posted in Season 2020 read more

I don’t think Madge is interested in feeding the media. That’s why he just trots the same stuff out every week. “I have great belief in this group etc etc”. I get the feeling that he just wants to get it out of the way and if he didn’t have to do a press conference then he probably wouldn’t.

I don’t give it any credence and I don’t think it reflects what he would actually be saying to the players.

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@Tiger5150 said in Politics Super Thread - keep it all in here:

@formerguest said in Politics Super Thread - keep it all in here:

Not to mention of course the ridiculousness of two senate seats for each state regardless of population, especially when there is up to a seventy fold odd discrepancy in their populations, seven with a multiplier above 4000%. Those are huge imbalances, far from democratic and further millions of constituents in many other states also have a disproportionately large say in the national direction.

That imbalance is intentional and again a feature not a bug. As I discussed previously, the whole constitution and US democracy is a constant set of checks and balances. One of these intentional checks and balances is that the Congress is proportional representation and the Senate represents the States equally. This is to protect the small states and ensure the US isnt run by California & NY (although the Dems would love that).

Along the same lines SCOTUS serves a different role in the US than the High Court here. The primary role of SCOTUS is protection of the Constitution and ensuring Congress made law is Constitutional. The three law making arms are Congress, SCOTUS and the Executive (President) and the design is that if one enacts something unconstitutional the other 2 can step in.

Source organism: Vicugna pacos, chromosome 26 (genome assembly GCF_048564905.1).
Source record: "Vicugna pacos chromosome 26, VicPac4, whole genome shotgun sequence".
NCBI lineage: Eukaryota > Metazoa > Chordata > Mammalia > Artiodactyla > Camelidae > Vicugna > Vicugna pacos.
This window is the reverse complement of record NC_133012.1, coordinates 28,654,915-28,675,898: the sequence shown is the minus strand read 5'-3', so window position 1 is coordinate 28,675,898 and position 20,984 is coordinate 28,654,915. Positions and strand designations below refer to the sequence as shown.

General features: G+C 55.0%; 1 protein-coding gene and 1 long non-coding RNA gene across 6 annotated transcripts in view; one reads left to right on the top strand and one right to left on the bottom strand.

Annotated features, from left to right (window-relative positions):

We have the same situations here. Each state elects 12 senators (2 each for the Territories). So Tasmanians get to elect the same number of senators as do NSW or Victoria, despite its significantly lower population.

It made sense at the time of federation when the senate was truly a “state’s house” and the representatives were elected to represent the interests of their state. Political parties at the time were mainly just loose affiliations.

It makes no sense now with two parties dominating the political landscape. The senators from those parties no longer represent solely the interests of their state. They toe the party line in the main.

posted in General Discussion read more

The statements of fact that I refer to are in relation to the voting for the filling of SCOTUS vacancies. His other comments about the Dems expanding the number of states and the the size of the high court are opinions only. Some Dems have said this but I’m not sure that it has much support.

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@sheer64 said in Politics Super Thread - keep it all in here:

Thanks for posting this.

His comments make a lot of sense and put the issue in a different perspective. And his statements are statements of fact, so readily checkable by those with the means to do so. (Not me).

I’d like to hear a response from someone in the DNC before I finally make up my mind about these tactics. But putting aside my prejudices against right wing politicians generally, I have to say that this explanation of what has happened, and is happening, seems to be fairly straight forward.

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@Tiger5150 said in Politics Super Thread - keep it all in here:

@Jedi_Tiger said in Politics Super Thread - keep it all in here:

Don Lemon and his comments says it all really…
Ssshh Don “Don’t tell everyone the Democrats plan!!!” getting rid of the electoral college.

They have been pretty open with it. Getting rid of electoral college, stacking SCOTUS to 11 or thirteen seats and adding DC and Puerto Rico as states. They are not hiding the ball. Hard to enter hostage negotiations if you have shot the hostage.

They’re having themselves on.

I think those views are coming from just a small group within DNC. Lacks support from the mainstream and simply isn’t going to happen